How the ideas of an ancient Greek philosopher could help you find true inner joy today
For the vast majority of people, the desire to be happy is one of the core motivators in this life.
Whether we consciously realise it or not, the reason why we work towards certain financial, career, or personal goals, is generally because we believe that achieving these things will help us to become happier than we are now.
And it is the same story with our relationships, social activities, hobbies, interests – and even for when we might decide to just sit around the house all day long, doing nothing.
Yes, we may sometimes seem to make decisions that are not necessarily good for us at all in the long-term. But, even here, the core reason is often because we are simply pining for an as yet unrealised form of happiness.
But this is the problem: the more we pursue happiness in any of its forms, the more we realise just how difficult it is to really hold on to.
I’m sure we have all experienced times when that success we worked so hard for turns out to be, somehow, not as good as we always imagined it to be. Or when a short-term pleasure never quite gives us that lasting happiness that we really need.
So, with that being the case, it is really no surprise that many of us may feel completely lost when faced with the question: “How can I be happy?”
The truth is, happiness means different things to different people – and (sadly) there is no universal key to finding it.
However, we can still give ourselves the best possible chance of finding real happiness by approaching our life in a more philosophical way. And, this is the main purpose of this article. To dive a little deeper into the real ‘art of happiness’ via the insights of an ancient Greek philosopher known as Epicurus.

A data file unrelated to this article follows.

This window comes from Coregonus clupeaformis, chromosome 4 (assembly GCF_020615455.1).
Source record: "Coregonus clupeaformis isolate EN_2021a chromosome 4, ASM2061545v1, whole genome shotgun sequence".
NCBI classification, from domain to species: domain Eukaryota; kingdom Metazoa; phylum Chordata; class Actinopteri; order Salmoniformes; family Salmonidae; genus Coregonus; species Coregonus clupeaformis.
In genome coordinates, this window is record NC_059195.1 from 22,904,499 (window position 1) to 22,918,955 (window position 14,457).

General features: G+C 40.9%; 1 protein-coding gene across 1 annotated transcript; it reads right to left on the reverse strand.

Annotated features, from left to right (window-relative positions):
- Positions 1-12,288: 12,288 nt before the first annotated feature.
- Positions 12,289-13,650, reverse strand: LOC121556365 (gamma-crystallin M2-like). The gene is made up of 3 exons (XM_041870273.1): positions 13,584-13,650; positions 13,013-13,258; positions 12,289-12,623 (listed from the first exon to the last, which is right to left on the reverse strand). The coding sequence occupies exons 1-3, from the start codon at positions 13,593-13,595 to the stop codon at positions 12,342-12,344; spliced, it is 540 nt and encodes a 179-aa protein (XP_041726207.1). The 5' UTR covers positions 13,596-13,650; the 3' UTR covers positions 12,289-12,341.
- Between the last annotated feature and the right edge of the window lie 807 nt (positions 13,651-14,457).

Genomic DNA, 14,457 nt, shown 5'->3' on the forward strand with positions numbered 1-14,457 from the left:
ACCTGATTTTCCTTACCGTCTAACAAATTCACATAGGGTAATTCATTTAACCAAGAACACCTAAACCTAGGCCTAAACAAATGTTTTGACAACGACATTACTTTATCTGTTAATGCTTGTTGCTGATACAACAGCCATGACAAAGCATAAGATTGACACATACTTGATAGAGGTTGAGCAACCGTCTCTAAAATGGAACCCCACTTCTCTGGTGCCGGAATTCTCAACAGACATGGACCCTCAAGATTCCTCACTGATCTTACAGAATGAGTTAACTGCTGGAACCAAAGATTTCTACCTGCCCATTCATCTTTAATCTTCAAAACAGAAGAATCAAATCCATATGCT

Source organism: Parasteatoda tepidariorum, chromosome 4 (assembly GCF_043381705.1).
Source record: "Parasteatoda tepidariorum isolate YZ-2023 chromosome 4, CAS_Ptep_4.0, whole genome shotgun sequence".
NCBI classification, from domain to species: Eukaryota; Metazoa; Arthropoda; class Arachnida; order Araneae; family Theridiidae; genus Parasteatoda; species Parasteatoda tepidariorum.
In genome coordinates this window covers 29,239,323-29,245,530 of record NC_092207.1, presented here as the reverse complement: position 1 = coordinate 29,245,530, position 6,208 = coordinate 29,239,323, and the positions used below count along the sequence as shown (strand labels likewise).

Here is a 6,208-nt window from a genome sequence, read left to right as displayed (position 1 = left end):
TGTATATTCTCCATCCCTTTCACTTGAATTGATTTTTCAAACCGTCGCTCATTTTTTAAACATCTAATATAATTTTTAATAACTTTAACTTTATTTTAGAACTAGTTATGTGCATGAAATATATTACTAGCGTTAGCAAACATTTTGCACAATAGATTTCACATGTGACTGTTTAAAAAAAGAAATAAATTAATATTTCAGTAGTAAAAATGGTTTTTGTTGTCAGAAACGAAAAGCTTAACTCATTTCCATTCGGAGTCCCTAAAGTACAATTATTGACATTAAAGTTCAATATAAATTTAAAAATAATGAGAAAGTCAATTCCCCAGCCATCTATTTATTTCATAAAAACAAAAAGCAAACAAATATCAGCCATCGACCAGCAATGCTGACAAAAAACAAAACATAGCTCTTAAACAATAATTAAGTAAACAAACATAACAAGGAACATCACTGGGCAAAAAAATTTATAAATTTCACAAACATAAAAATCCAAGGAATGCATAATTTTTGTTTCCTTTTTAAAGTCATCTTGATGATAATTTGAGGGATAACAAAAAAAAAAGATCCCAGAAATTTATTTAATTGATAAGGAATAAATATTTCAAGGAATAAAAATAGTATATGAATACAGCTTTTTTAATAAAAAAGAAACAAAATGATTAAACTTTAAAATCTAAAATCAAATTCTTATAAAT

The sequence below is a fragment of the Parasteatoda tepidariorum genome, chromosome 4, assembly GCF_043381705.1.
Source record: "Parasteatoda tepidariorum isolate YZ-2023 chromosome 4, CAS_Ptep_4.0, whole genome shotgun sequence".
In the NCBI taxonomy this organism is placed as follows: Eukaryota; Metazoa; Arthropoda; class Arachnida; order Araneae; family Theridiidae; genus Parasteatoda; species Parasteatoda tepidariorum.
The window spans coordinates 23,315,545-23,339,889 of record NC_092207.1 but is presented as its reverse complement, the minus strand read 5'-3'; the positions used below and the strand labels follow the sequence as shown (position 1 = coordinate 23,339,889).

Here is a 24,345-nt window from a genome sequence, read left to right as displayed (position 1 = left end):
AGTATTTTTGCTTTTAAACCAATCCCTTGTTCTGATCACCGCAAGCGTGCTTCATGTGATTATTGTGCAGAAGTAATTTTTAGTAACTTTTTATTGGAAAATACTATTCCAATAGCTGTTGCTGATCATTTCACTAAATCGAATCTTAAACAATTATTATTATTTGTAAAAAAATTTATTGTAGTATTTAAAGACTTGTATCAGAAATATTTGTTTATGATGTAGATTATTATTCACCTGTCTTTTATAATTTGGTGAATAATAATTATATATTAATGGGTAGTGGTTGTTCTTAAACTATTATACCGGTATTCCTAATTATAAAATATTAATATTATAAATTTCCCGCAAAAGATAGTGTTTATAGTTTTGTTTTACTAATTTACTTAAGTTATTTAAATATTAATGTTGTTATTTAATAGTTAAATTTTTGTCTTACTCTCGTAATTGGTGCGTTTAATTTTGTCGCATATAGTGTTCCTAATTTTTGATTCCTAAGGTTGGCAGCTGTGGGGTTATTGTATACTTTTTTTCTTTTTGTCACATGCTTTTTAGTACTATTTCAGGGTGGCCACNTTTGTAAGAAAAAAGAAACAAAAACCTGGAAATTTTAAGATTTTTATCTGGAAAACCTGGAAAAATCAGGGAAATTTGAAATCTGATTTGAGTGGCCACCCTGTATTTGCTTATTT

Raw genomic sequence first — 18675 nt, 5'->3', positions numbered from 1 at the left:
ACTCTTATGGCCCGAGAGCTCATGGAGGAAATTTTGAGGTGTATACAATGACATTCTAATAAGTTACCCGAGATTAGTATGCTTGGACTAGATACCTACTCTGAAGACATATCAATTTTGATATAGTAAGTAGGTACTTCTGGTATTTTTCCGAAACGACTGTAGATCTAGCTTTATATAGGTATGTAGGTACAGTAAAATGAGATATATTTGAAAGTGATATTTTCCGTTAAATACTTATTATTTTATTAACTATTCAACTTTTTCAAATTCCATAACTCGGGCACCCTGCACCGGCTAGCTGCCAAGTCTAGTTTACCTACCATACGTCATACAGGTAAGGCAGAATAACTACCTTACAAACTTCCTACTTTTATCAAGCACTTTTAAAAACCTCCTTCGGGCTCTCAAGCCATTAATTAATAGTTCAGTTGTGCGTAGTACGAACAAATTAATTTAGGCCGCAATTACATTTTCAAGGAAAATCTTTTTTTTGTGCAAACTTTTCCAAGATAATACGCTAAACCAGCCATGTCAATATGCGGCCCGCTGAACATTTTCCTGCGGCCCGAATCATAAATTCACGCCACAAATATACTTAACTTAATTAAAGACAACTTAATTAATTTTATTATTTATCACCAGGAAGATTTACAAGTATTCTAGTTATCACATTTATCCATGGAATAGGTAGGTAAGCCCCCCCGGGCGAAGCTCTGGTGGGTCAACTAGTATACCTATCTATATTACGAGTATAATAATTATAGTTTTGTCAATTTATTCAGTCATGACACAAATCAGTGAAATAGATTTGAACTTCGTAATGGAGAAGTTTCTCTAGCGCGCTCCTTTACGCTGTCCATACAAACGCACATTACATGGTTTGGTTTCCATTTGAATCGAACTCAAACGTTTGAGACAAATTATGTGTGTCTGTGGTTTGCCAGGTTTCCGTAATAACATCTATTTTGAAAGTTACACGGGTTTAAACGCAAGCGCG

Now, just as a quick side note, if you have heard the name “Epicurus” or “Epicurean” before, then it may well have been in the context of describing someone who is hedonistic, or living a life of excess.
And, in fact, even since the very earliest days of Epicurean philosophy – which started in a modest garden academy around 300 BC – this has been one of its most common misrepresentations. Because, of course, if we live our life only with the goal of being as happy as we possibly can, then there is a good chance we might stray increasingly towards a life of endless partying, overindulgence, and pleasure-seeking, forgoing all other personal responsibilities.
However, when it comes to Epicurus’ real thoughts on living a happy life, the message could not be more different. Yes, he advocated for happiness being our ultimate goal in life. But he also insisted that the best way to actually approach this “pursuit of happiness” is always with a philosopher’s mindset.
In other words, this is not about living with total abandonment. Rather, it is encouraging us to approach every situation – and every temptation – with a discerning mind. Asking: “Will this particular pleasure really bring me lasting happiness? Or will it only bring temporary pleasure, which might lead to negative outcomes in the long run?”
As an example, let’s consider someone who enjoys playing video games in their spare time. If they use this hobby as a way to connect